All the nutrients the body needs can easily be obtained from a vegetarian diet. In fact, research shows a vegetarian diet can be healthier that that of a typical meat eater. Nutrients are usually divided into five classes: carbohydrates, proteins, fats and oils, vitamins and minerals. We also need some dietary fibre and water. All are needed in varying quantities, from about 250 g of carbohydrate per day to less than two micrograms of vitamin B 12.

Most foods contain a mixture of nutrients, but it is convenient to classify them by the main nutrient they provide. Girls aged 15-18 years need around 45 g of protein a day (more, if very active or lactating) and boys aged 15-18 need about 55 g (more if very active). Too much protein may aggravate poor or failing kidney function. Vegetarians obtain protein from four main sources: - Nuts and Seeds - Peas, Beans and Pulses - Grains and Cereals - Dairy and Eggs The humble Soya bean is an excellent source of vegetarian protein and is found in veggie bacon, tofu, pot noodles, sausages and sauces! It can be made into milk and other dairy substitutes for vegans. It is also consumed widely by omnivores as soya is found (as a bulking agent) in 70% of processed foods.

It is maintained by some that it is necessary to 'combine' the proteins in a vegetarian diet to obtain an adequate supply of amino acids, eight of which are essential for adults and nine for children. Vegetarian proteins are usually deficient in one of the eight essential amino acids, so some people advise that we combine the proteins we eat in a meal or throughout the day to achieve a full complement. Any two of the protein groups in the diagram above can be combined to achieve a full complement of protein. Meals such as beans on toast, or cereal and milk are excellent examples of how proteins can be easily combined to create the full complement of amino acids. The latest research suggests that the body has a short term pool of amino acids and, because of this, we don't have to worry about complementing amino acids at every single meal, as long as our diet is varied and well-balanced. Even foods not considered to be very high in protein are adding some amino acids to this pool.

Carbohydrates give us energy. There are three main types of carbohydrates: simple sugars (monosaccharides), complex carbohydrates or starches (disaccharides), and dietary fibre (non-starch polysaccharides or NSP). Simple sugars are found in fruits (intrinsic sugars), milk (lactose) and ordinary table sugar. Refined sugars (non-milk extrinsic sugars) are best avoided, as they provide energy without any associated nutrients - they are empty calories - and are the main cause of dental decay. Complex carbohydrates are found in starchy foods such as bread, rice, pasta, oats, barley, potatoes and parsnips.

A high intake of complex carbohydrates is an important component of a healthy diet. Unrefined foods such as wholegrain breads and brown rice are best of all as these contain dietary fibre and B vitamins. Starchy foods are very filling relative to the number of calories they contain and so form an essential part of a slimming diet. Dietary fibre or NSP, refers to the indigestible parts of a carbohydrate food. Fibre is found in fresh and dried fruits, whole foods such as wholegrain cereals and wholemeal breads and vegetables.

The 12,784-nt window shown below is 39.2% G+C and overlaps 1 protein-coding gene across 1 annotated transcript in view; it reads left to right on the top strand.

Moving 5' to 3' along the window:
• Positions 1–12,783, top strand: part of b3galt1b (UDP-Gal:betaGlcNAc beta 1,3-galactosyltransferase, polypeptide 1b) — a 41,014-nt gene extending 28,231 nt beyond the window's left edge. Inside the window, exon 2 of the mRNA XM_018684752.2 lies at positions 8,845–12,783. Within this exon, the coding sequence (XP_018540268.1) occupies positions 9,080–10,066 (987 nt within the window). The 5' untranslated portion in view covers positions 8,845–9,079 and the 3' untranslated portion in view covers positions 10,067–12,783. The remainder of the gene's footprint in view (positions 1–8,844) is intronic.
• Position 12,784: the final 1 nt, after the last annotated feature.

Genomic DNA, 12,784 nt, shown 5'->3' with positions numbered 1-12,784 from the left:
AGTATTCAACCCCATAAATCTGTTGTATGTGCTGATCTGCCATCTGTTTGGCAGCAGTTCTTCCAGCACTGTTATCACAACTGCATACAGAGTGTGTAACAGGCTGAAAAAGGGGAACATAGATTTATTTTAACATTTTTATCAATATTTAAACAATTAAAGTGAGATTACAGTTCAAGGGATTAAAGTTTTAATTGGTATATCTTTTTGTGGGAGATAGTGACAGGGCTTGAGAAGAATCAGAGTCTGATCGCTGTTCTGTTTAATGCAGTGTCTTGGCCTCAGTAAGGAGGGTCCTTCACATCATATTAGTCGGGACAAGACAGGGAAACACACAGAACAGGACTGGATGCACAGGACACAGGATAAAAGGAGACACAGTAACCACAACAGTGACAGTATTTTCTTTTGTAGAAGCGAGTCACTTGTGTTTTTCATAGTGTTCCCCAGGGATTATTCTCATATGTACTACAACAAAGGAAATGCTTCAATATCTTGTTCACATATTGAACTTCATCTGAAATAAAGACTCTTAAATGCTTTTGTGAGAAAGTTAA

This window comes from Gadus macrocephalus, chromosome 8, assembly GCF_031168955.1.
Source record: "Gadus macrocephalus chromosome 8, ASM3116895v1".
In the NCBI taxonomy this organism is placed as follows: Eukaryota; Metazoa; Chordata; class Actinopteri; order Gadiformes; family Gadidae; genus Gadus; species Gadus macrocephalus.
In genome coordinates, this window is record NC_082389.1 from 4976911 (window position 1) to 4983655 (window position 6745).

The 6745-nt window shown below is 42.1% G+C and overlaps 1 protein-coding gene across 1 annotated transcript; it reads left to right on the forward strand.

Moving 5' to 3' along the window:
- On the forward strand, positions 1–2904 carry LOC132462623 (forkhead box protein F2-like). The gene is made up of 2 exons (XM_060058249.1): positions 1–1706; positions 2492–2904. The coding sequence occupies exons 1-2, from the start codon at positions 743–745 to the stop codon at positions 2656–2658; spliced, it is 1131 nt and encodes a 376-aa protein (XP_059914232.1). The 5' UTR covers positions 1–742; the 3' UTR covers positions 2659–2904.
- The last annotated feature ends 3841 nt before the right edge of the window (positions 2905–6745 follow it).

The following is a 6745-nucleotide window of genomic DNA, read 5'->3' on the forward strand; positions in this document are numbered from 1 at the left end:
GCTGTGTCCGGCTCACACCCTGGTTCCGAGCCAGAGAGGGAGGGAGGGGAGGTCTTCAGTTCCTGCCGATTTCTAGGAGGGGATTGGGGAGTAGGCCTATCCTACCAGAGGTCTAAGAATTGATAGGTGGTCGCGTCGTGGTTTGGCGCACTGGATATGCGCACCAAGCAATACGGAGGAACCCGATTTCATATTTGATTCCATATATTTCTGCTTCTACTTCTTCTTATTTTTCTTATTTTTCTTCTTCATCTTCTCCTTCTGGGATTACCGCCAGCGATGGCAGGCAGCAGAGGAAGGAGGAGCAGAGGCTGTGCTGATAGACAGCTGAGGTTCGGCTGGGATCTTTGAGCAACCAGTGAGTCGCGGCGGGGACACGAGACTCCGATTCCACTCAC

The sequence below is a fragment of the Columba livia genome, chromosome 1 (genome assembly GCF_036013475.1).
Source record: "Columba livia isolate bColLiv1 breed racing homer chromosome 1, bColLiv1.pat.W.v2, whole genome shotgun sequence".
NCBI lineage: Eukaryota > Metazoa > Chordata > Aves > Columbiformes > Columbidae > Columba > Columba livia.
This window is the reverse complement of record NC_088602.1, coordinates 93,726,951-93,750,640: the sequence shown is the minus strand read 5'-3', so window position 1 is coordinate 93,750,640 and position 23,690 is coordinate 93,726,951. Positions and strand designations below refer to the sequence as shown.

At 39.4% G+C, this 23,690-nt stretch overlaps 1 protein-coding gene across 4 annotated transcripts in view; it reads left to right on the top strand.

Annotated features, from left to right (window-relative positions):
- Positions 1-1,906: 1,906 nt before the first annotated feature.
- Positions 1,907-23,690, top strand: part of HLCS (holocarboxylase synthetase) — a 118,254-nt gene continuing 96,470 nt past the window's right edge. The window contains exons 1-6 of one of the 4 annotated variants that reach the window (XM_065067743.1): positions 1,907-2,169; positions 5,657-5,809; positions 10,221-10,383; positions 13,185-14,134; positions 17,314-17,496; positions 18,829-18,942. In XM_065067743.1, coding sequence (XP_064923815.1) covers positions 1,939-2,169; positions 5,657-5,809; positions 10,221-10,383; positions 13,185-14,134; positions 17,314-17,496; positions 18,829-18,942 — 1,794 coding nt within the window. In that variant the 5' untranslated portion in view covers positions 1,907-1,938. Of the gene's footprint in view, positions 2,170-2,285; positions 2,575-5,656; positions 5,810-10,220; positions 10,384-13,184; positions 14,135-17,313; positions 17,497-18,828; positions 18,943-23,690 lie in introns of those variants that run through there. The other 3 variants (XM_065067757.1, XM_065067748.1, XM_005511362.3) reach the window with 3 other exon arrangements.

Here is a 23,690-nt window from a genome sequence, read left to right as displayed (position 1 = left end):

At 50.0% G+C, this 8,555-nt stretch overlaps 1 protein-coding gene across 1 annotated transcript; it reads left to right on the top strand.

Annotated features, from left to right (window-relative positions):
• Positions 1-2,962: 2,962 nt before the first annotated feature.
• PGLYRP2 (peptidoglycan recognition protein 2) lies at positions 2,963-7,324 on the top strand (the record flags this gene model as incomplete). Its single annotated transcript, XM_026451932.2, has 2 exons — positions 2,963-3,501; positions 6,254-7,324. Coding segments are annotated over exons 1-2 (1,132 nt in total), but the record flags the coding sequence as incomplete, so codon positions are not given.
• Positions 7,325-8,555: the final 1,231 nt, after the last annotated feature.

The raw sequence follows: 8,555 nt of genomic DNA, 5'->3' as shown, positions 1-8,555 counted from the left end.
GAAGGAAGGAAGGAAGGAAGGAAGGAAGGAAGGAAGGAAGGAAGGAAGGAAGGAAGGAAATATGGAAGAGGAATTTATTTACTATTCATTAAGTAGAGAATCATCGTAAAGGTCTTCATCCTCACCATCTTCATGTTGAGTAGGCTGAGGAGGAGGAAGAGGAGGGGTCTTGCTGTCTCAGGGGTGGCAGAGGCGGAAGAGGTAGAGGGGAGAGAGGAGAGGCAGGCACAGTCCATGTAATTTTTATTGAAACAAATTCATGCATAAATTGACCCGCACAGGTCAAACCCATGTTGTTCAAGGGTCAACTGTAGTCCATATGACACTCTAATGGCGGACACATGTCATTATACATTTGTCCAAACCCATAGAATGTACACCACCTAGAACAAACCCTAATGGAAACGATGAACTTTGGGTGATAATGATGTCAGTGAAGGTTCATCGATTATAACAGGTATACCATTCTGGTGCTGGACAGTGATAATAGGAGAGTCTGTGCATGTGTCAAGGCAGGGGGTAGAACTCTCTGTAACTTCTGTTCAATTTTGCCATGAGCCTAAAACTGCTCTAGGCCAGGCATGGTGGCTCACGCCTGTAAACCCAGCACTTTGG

Fibre in the diet protects against digestive disorders by keeping the system clean. We need about 11 g of fibre per day for a healthy digestive system. Too much fat - especially saturated fat - is very bad for us, but some fats and oils are necessary in the diet to keep our tissues in good repair, for the manufacture of hormones and to act as a carrier for some vitamins. Like proteins, fats are made from smaller units, called fatty acids.

The way in which the acids form compounds determines whether they are saturated, monounsaturated or polyunsaturated. Saturated fats come mainly from animal sources and include lard and butter and also a few plant sources such as palm oil. Vegetable fats tend to be unsaturated. Monounsaturated fats include oils such as olive oil and groundnut oil.

Polyunsaturated oils include sunflower oil. Linoleic and linolenic acids are the essential fatty acids and are found in cold-pressed oils such as maize (corn), soya and sunflower seed oils, nuts and avocados. Vitamins are micro-nutrients that cannot be synthesised by the body in sufficient amounts for health. Therefore we must ensure an adequate supply in the diet. Vitamins A, D, E and K are fat-soluble vitamins; Vitamin C and the B-complex are water soluble. Vitamins in food must be looked after carefully otherwise they will be lost.

You can eat as many over boiled and soggy carrots and sprouts as you like - but they won't do you much good! Vitamins A, C and E are often referred to as antioxidants. This means they help to protect the body from reactive oxygen species (free radicals) which are produced by the body's normal metabolic processes. If free radicals accumulate they can damage key DNA molecules and proteins.